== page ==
995.4.42: Hominit, 1930-1939

Additional Images

995.4.42: Hominit. Box containing 'Hominit' prism blocks, front view
Image No. 1493 Box containing 'Hominit' prism blocks, front view; Photographer: Helen Kingsley

Object Description

Cube shaped wrap around cardboard box containing 11 "CREME" coloured blocks [prism shaped] of Hominit, a resinous material used as part of the 'Poller Moulage process'. Hominit is a quick-setting positive material used when hot for mold making. Invented by Dr Alphonse Poller [of Vienna], it is used in conjunction with Negocoll (elastic hydrocolloidal composition) and Celerit [Registered Trade Marks]. Suppliers name and address "KERN COMPANY 136 LIBERTY ST. NEW YORK, N.Y." printed on internal lid surface. Summary of the method of use as quoted from The Ideal Materials for Plastic Reproductions booklet [printed by Kern Company] - "When the Negocoll has been liquefied by heating and allowed to cook thoroughly, it is applied to the object to be reproduced; the application is usually made by brush or syringe. When the Negocoll negative has cooled and set, it is removed from the object. Then the Hominit, which must first be melted by heating, is brushed on or poured in, to form the positive or moulage, and is reinforced with gauze and with the reinforcing material, Celerit. When the positive has set, the positive and negative are separated without difficulty". Originally the box contained 16 prism blocks [each L6cmxW4.5cmxH3cm] .

Object Classification

Accession Number: 995.4.42
Collection: Anatomy & Pathology
Date: 1930-1939

Object Dimensions

  • Height: 10.5 cm
  • Width: 10.4 cm
  • Depth: 10 cm

Object Parts

Object Materials

  • cardboard,
  • organic material,
  • paper,
  • printing ink

Acquisition Detail

  • Manufacturer: Apotela Ltd. (Supplier: Kern Company, 136 Liberty St., New York, N.Y.)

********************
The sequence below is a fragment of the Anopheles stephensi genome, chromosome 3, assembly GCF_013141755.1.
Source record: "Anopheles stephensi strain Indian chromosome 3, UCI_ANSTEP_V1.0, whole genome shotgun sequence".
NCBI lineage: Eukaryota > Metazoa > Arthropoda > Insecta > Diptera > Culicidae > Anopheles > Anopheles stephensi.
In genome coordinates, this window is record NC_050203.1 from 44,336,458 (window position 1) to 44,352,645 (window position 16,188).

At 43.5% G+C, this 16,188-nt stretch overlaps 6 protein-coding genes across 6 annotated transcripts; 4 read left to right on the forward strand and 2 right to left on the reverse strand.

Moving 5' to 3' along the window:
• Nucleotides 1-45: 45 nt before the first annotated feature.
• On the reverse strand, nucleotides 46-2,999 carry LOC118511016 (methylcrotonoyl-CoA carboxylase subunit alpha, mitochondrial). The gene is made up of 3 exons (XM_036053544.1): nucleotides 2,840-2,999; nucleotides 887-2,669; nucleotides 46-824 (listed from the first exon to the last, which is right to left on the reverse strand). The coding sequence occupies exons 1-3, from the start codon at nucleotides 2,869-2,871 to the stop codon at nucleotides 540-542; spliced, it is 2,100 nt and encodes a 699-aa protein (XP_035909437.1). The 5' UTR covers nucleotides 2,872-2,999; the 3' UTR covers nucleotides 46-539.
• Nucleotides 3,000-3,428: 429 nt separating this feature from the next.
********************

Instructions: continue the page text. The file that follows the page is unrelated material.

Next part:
• Owner: Dr. Andrew Davidson
  • History of Use: The 'Hominit' blocks would be used to make casts directly from the patient. The casts would then be used as teaching aids or for future reference. Used by Dr. Andrew Davidson [1885-1972] a military doctor and a noted dermatologist who served in both WW1 and WW2. He served in France as an officer [Captain] for the Royal Army Medical Corps (1915-1917) and in the Canadian Army Medical Corps (1917-1919), specializing in the diagnosis and treatment of venereal and skin diseases. In 1939, he returned to active military service with the rank of Lieutenant-Colonel and was involved in the institution of the PULHEMS system. This is a system for classification of soldiers, the acronym stands for: P – physical capacity, U – upper extremity, L – locomotion, H – hearing, E – eyesight, M – mental capacity, S – stability of emotions. After the war, Dr. Davidson moved from Winnipeg to Vancouver, where he was in practice in association with his son, Dr. Kenneth Davidson. In 1947, Dr. Davidson was elected as the founding president of the Canadian Dermatological Association, and was a winner of the Sabouraud Medal for research in dermatology.